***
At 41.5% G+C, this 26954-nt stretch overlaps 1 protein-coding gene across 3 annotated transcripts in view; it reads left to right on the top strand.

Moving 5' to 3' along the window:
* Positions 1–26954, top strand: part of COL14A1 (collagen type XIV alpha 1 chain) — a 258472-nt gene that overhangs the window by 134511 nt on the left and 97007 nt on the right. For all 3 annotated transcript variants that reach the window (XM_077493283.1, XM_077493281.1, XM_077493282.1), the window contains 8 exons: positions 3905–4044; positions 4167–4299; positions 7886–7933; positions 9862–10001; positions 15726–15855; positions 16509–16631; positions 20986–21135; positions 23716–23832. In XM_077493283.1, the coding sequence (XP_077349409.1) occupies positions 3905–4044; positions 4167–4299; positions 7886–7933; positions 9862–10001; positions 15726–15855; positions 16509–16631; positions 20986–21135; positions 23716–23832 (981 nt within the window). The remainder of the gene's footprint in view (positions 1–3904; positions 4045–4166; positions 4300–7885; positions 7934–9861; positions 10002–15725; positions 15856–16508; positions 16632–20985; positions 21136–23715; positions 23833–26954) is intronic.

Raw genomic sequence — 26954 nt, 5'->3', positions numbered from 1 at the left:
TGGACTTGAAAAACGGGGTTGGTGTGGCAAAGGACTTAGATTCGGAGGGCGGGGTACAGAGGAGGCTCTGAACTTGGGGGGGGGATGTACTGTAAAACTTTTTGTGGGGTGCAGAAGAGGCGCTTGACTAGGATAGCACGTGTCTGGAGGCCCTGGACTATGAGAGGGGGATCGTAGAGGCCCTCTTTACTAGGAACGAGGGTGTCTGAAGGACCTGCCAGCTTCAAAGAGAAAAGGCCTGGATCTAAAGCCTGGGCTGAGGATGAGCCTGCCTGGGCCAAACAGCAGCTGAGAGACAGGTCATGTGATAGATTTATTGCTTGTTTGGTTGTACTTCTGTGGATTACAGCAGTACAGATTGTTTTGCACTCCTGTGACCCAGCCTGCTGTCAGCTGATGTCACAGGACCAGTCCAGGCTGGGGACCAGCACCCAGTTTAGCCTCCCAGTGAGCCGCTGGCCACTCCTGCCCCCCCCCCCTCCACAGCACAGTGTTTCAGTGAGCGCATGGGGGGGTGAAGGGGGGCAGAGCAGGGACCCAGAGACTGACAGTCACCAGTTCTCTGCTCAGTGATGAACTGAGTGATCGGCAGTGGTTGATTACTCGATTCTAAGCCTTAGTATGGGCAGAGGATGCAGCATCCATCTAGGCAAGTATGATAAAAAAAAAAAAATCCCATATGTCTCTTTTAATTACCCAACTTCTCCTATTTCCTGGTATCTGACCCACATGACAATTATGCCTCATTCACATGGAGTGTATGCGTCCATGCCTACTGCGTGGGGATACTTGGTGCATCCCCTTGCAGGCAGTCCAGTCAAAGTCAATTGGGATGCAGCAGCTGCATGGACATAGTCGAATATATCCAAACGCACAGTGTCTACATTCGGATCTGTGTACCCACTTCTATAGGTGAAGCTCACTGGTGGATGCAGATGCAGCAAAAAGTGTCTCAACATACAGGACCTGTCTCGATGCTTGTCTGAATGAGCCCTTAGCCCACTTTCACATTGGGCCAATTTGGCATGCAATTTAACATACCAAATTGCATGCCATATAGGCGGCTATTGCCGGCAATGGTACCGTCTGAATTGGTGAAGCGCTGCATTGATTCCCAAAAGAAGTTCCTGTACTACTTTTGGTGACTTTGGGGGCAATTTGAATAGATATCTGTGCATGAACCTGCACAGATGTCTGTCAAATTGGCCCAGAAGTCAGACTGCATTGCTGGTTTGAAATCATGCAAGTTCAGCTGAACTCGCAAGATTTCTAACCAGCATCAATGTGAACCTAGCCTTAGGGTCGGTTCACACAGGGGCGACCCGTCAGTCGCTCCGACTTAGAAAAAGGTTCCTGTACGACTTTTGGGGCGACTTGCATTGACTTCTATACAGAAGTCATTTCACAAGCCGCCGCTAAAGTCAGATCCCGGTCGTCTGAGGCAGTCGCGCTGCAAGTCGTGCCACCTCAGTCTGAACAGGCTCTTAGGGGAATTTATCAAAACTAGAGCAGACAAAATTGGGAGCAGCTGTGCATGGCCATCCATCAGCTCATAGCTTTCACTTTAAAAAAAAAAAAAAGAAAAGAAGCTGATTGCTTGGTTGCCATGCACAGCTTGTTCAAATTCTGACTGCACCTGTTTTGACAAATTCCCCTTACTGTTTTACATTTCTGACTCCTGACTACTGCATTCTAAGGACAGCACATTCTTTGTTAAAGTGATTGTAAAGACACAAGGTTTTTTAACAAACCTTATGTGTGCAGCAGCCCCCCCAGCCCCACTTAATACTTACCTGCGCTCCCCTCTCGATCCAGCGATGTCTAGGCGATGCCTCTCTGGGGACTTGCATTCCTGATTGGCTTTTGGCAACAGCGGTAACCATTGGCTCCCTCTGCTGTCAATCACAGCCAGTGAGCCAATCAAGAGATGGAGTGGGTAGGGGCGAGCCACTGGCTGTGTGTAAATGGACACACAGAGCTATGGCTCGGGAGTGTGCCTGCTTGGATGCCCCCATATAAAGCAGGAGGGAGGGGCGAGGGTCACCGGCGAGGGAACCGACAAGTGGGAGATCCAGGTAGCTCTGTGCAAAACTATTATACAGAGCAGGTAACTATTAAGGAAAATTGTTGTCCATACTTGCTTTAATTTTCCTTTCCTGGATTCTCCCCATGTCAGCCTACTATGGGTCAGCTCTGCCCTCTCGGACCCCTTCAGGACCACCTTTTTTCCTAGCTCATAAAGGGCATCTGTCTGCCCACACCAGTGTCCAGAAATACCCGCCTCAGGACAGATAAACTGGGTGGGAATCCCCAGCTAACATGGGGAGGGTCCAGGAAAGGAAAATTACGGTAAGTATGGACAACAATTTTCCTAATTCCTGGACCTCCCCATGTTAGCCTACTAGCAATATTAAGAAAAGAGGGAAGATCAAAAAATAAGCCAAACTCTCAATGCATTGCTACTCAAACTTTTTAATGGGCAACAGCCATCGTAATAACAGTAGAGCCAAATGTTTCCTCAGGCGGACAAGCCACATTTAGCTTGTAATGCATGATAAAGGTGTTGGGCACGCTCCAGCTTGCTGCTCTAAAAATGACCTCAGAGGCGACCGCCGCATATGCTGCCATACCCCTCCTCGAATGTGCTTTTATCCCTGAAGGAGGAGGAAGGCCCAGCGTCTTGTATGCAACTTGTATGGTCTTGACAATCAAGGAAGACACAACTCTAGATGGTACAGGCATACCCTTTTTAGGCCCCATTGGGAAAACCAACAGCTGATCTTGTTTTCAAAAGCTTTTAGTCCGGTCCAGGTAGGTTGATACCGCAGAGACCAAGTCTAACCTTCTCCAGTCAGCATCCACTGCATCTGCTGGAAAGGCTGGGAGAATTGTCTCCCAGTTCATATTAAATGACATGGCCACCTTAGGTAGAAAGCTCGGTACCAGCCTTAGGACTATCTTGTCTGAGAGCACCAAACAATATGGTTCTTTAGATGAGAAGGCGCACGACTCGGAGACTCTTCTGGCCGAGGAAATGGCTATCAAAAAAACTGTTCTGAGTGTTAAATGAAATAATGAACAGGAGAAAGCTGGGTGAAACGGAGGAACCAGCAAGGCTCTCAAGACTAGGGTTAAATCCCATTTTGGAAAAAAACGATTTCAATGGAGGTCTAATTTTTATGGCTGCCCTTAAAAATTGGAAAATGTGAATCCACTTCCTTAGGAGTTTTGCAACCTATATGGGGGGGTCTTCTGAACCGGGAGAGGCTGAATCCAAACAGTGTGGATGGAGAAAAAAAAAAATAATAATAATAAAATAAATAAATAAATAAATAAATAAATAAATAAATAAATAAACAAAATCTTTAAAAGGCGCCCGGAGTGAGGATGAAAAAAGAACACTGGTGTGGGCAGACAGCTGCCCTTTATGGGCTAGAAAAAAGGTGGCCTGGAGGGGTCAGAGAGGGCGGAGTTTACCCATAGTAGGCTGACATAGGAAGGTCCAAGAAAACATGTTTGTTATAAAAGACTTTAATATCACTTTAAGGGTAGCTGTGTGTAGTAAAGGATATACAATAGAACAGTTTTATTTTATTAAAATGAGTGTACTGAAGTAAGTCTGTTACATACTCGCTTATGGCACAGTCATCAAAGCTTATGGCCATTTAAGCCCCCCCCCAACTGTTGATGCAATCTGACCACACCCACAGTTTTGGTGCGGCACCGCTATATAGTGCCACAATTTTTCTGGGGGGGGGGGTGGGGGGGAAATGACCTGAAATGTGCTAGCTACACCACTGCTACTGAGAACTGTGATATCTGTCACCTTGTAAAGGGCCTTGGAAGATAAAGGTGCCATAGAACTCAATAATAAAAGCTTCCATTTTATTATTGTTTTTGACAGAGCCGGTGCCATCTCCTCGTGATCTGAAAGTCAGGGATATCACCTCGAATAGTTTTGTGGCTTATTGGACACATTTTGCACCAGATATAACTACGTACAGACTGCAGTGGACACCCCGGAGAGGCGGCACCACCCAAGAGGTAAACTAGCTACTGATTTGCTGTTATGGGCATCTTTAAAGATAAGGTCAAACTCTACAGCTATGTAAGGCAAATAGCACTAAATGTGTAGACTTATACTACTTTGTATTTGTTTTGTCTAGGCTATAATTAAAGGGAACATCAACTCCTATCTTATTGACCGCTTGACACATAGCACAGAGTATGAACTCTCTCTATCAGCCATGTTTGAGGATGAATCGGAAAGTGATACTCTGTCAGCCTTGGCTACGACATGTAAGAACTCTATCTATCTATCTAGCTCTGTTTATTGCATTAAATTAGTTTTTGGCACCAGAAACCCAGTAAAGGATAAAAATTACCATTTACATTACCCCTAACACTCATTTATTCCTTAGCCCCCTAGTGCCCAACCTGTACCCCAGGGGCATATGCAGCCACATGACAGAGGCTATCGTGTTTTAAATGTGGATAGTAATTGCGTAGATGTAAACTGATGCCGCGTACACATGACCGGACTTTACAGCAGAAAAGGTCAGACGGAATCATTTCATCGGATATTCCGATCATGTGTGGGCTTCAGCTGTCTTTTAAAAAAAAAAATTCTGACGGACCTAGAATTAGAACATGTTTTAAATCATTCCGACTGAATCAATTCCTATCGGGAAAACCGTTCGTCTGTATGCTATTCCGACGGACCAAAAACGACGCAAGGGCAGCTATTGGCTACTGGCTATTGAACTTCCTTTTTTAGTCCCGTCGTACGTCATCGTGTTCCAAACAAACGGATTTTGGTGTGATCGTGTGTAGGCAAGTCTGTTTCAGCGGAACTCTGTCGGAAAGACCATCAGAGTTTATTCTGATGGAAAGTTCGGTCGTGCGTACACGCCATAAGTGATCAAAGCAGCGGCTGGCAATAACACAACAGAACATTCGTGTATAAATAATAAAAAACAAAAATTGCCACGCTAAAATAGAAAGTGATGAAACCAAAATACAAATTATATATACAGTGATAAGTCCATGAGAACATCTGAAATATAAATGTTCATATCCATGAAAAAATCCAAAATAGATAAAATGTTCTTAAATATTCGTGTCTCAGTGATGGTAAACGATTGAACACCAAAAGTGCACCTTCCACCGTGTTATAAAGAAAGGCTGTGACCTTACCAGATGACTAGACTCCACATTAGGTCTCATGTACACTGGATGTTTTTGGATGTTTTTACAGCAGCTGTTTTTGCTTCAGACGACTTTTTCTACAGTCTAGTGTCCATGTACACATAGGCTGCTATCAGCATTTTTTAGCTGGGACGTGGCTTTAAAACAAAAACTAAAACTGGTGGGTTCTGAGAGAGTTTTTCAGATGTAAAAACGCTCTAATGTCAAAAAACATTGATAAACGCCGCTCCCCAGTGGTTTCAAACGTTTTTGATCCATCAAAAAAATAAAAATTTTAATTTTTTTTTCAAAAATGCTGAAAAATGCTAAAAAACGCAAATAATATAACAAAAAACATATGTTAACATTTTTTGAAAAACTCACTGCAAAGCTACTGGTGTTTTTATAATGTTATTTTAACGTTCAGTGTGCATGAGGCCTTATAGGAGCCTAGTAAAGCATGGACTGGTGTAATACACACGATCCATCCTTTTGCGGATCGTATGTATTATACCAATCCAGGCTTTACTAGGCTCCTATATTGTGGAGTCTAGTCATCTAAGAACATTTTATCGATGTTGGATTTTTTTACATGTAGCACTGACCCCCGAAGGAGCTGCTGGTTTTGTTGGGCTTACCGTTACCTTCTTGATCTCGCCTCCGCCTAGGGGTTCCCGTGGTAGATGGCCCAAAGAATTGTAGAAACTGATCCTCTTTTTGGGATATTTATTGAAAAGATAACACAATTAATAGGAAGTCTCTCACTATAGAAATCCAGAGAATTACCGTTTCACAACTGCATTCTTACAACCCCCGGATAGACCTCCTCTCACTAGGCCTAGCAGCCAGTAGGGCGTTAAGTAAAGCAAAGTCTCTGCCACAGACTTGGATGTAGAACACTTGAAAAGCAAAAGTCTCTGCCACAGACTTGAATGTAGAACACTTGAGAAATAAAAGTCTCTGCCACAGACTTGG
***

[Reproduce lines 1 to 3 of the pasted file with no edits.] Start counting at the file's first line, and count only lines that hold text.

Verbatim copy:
At 41.5% G+C, this 26954-nt stretch overlaps 1 protein-coding gene across 3 annotated transcripts in view; it reads left to right on the top strand.

Moving 5' to 3' along the window:
* Positions 1–26954, top strand: part of COL14A1 (collagen type XIV alpha 1 chain) — a 258472-nt gene that overhangs the window by 134511 nt on the left and 97007 nt on the right. For all 3 annotated transcript variants that reach the window (XM_077493283.1, XM_077493281.1, XM_077493282.1), the window contains 8 exons: positions 3905–4044; positions 4167–4299; positions 7886–7933; positions 9862–10001; positions 15726–15855; positions 16509–16631; positions 20986–21135; positions 23716–23832. In XM_077493283.1, the coding sequence (XP_077349409.1) occupies positions 3905–4044; positions 4167–4299; positions 7886–7933; positions 9862–10001; positions 15726–15855; positions 16509–16631; positions 20986–21135; positions 23716–23832 (981 nt within the window). The remainder of the gene's footprint in view (positions 1–3904; positions 4045–4166; positions 4300–7885; positions 7934–9861; positions 10002–15725; positions 15856–16508; positions 16632–20985; positions 21136–23715; positions 23833–26954) is intronic.